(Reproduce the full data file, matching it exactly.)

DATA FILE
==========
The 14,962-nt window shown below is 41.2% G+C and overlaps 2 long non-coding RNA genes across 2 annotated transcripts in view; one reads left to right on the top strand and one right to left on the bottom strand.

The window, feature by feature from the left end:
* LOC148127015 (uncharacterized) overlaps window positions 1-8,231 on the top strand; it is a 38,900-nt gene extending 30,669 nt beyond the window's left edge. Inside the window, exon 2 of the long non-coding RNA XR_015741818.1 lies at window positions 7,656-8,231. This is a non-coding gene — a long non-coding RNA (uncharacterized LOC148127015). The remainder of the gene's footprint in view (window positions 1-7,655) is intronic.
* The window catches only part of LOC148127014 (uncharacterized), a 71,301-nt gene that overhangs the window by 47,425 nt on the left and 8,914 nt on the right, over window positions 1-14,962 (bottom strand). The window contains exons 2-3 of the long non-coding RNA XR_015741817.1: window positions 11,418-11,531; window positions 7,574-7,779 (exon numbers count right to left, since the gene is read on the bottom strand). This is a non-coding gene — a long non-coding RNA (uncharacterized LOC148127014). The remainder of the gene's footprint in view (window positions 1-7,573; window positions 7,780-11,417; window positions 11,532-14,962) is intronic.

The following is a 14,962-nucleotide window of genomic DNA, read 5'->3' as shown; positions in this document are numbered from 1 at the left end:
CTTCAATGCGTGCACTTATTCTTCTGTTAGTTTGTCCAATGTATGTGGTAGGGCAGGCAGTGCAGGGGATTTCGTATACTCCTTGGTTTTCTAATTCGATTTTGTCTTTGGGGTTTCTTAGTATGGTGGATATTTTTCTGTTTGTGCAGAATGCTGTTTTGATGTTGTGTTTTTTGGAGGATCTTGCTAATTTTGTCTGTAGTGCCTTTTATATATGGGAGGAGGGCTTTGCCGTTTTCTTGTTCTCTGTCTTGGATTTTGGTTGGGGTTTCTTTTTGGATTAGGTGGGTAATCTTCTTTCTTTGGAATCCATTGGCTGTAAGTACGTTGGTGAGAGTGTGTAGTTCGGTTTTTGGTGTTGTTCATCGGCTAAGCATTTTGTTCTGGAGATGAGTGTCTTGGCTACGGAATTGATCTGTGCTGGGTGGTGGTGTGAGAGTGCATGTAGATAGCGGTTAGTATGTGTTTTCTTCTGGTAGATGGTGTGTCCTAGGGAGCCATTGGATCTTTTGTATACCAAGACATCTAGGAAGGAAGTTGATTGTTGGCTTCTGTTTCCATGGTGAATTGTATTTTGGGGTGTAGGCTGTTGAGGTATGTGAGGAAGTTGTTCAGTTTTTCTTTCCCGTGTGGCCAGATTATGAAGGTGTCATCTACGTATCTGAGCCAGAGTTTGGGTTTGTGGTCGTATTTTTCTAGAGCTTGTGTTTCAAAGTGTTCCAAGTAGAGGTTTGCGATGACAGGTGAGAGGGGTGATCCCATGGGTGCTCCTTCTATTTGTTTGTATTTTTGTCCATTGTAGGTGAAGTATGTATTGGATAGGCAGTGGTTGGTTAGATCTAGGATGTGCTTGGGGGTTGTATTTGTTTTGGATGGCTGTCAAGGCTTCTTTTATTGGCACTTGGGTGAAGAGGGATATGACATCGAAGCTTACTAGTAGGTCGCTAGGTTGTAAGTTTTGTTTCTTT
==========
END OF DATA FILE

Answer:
The 14,962-nt window shown below is 41.2% G+C and overlaps 2 long non-coding RNA genes across 2 annotated transcripts in view; one reads left to right on the top strand and one right to left on the bottom strand.

The window, feature by feature from the left end:
* LOC148127015 (uncharacterized) overlaps window positions 1-8,231 on the top strand; it is a 38,900-nt gene extending 30,669 nt beyond the window's left edge. Inside the window, exon 2 of the long non-coding RNA XR_015741818.1 lies at window positions 7,656-8,231. This is a non-coding gene — a long non-coding RNA (uncharacterized LOC148127015). The remainder of the gene's footprint in view (window positions 1-7,655) is intronic.
* The window catches only part of LOC148127014 (uncharacterized), a 71,301-nt gene that overhangs the window by 47,425 nt on the left and 8,914 nt on the right, over window positions 1-14,962 (bottom strand). The window contains exons 2-3 of the long non-coding RNA XR_015741817.1: window positions 11,418-11,531; window positions 7,574-7,779 (exon numbers count right to left, since the gene is read on the bottom strand). This is a non-coding gene — a long non-coding RNA (uncharacterized LOC148127014). The remainder of the gene's footprint in view (window positions 1-7,573; window positions 7,780-11,417; window positions 11,532-14,962) is intronic.

The following is a 14,962-nucleotide window of genomic DNA, read 5'->3' as shown; positions in this document are numbered from 1 at the left end:
CTTCAATGCGTGCACTTATTCTTCTGTTAGTTTGTCCAATGTATGTGGTAGGGCAGGCAGTGCAGGGGATTTCGTATACTCCTTGGTTTTCTAATTCGATTTTGTCTTTGGGGTTTCTTAGTATGGTGGATATTTTTCTGTTTGTGCAGAATGCTGTTTTGATGTTGTGTTTTTTGGAGGATCTTGCTAATTTTGTCTGTAGTGCCTTTTATATATGGGAGGAGGGCTTTGCCGTTTTCTTGTTCTCTGTCTTGGATTTTGGTTGGGGTTTCTTTTTGGATTAGGTGGGTAATCTTCTTTCTTTGGAATCCATTGGCTGTAAGTACGTTGGTGAGAGTGTGTAGTTCGGTTTTTGGTGTTGTTCATCGGCTAAGCATTTTGTTCTGGAGATGAGTGTCTTGGCTACGGAATTGATCTGTGCTGGGTGGTGGTGTGAGAGTGCATGTAGATAGCGGTTAGTATGTGTTTTCTTCTGGTAGATGGTGTGTCCTAGGGAGCCATTGGATCTTTTGTATACCAAGACATCTAGGAAGGAAGTTGATTGTTGGCTTCTGTTTCCATGGTGAATTGTATTTTGGGGTGTAGGCTGTTGAGGTATGTGAGGAAGTTGTTCAGTTTTTCTTTCCCGTGTGGCCAGATTATGAAGGTGTCATCTACGTATCTGAGCCAGAGTTTGGGTTTGTGGTCGTATTTTTCTAGAGCTTGTGTTTCAAAGTGTTCCAAGTAGAGGTTTGCGATGACAGGTGAGAGGGGTGATCCCATGGGTGCTCCTTCTATTTGTTTGTATTTTTGTCCATTGTAGGTGAAGTATGTATTGGATAGGCAGTGGTTGGTTAGATCTAGGATGTGCTTGGGGGTTGTATTTGTTTTGGATGGCTGTCAAGGCTTCTTTTATTGGCACTTGGGTGAAGAGGGATATGACATCGAAGCTTACTAGTAGGTCGCTAGGTTGTAAGTTTTGTTTCTTT